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Bay Area Games Provides Day Of Fun For Special Ed Students

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A student runs laps at a high school track. (David McNew/Getty Images)

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LAFAYETTE (CBS SF) -  Special education student-athletes from all over the Bay Area were running, jumping and throwing Tuesday as part of the 2013 Bay Area Games track-and-field competition.

Congressman Eric Swalwell, D-Pleasanton, opened the games Tuesday morning at Acalanes High School in Lafayette, event spokeswoman Anna Oleson-Wheeler said.

Oakland Athletics announcer Dick Callahan also attended the opening ceremony after a late night working at the 19-inning Oakland A’s game against the Los Angeles Angels.

The Bay Area Games, now in its second year, is organized by the Special Olympics of Northern California. It involves roughly 450 special-ed students from Contra Costa, San Francisco and San Mateo counties and the Tri-Valley area.

The athletes, who are in grades K-12, play at varying levels of ability.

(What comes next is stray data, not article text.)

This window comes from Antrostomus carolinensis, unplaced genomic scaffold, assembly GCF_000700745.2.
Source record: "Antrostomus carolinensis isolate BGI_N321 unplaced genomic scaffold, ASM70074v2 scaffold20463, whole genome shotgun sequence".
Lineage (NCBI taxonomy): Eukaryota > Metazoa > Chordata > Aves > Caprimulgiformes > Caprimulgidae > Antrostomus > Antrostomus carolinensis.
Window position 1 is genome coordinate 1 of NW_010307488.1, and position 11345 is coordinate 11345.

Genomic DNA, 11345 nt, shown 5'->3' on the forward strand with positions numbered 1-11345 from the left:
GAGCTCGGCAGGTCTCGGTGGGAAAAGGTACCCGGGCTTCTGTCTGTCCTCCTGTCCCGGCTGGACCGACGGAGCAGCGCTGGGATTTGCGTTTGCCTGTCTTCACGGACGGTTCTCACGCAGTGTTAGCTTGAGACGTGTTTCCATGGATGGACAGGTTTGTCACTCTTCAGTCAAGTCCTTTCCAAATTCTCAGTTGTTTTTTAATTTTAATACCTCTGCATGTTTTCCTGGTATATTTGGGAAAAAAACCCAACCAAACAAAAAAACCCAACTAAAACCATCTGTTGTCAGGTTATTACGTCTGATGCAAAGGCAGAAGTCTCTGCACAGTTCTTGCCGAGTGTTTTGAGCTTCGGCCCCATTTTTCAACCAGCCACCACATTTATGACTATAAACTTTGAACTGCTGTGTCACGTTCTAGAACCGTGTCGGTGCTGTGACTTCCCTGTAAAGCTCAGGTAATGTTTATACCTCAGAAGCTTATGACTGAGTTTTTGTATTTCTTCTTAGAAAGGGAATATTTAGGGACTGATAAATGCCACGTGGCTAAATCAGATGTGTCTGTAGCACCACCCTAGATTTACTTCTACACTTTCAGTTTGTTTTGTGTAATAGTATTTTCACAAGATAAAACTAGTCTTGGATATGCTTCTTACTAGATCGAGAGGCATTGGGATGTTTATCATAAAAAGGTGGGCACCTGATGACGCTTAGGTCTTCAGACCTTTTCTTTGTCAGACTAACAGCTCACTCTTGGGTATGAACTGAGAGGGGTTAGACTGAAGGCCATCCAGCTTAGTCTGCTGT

Tuesday afternoon, after the games wrap up, the students will be honored by the San Francisco, El Cerrito, Pleasant Hill, Richmond and BART police departments, along with the California Highway Patrol and San Mateo County Sheriff’s Office. The agencies will present the athletes with Special Olympics Bay Area Games medals.

Organizers said this is the first time many of these students have been part of a sports team or competed in an athletic event.

The students have been training for the games through a 24-week Special Olympics Schools Partnership Program, which is active at about 200 schools in the Bay Area and other parts of Northern California. The students train in soccer, basketball and track-and-field.

At Tuesday’s events, 150 non-disabled students from Acalanes High School were volunteering and assisting with the various heats, which included wheelchair races, javelin throws, long jumps, ball throws, sprints and walks, Oleson-Wheeler said.

(Copyright 2013 by CBS San Francisco and Bay City News Service. All rights reserved. This material may not be published, broadcast, rewritten or redistributed.)

 

 

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